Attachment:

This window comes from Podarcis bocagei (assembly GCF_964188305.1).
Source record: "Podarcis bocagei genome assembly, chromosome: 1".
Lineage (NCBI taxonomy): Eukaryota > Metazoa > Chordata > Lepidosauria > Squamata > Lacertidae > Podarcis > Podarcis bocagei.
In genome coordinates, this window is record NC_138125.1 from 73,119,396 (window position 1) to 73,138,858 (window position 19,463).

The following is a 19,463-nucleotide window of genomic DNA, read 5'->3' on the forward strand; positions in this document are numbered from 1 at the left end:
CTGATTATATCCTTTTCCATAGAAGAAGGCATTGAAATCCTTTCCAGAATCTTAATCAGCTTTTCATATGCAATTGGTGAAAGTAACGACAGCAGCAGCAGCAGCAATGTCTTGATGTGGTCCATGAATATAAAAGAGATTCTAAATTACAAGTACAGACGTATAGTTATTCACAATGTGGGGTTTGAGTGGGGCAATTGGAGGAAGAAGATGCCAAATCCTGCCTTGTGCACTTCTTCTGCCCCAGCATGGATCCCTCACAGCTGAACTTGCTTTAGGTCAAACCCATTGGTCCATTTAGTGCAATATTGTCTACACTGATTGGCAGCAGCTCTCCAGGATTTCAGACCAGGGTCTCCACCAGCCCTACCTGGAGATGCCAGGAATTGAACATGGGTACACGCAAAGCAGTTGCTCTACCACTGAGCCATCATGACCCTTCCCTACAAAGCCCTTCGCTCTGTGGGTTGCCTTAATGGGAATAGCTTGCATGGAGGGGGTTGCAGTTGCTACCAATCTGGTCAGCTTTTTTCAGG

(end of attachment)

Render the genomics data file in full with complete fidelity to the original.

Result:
This window comes from Podarcis bocagei (assembly GCF_964188305.1).
Source record: "Podarcis bocagei genome assembly, chromosome: 1".
Lineage (NCBI taxonomy): Eukaryota > Metazoa > Chordata > Lepidosauria > Squamata > Lacertidae > Podarcis > Podarcis bocagei.
In genome coordinates, this window is record NC_138125.1 from 73,119,396 (window position 1) to 73,138,858 (window position 19,463).

The following is a 19,463-nucleotide window of genomic DNA, read 5'->3' on the forward strand; positions in this document are numbered from 1 at the left end:
CTGATTATATCCTTTTCCATAGAAGAAGGCATTGAAATCCTTTCCAGAATCTTAATCAGCTTTTCATATGCAATTGGTGAAAGTAACGACAGCAGCAGCAGCAGCAATGTCTTGATGTGGTCCATGAATATAAAAGAGATTCTAAATTACAAGTACAGACGTATAGTTATTCACAATGTGGGGTTTGAGTGGGGCAATTGGAGGAAGAAGATGCCAAATCCTGCCTTGTGCACTTCTTCTGCCCCAGCATGGATCCCTCACAGCTGAACTTGCTTTAGGTCAAACCCATTGGTCCATTTAGTGCAATATTGTCTACACTGATTGGCAGCAGCTCTCCAGGATTTCAGACCAGGGTCTCCACCAGCCCTACCTGGAGATGCCAGGAATTGAACATGGGTACACGCAAAGCAGTTGCTCTACCACTGAGCCATCATGACCCTTCCCTACAAAGCCCTTCGCTCTGTGGGTTGCCTTAATGGGAATAGCTTGCATGGAGGGGGTTGCAGTTGCTACCAATCTGGTCAGCTTTTTTCAGG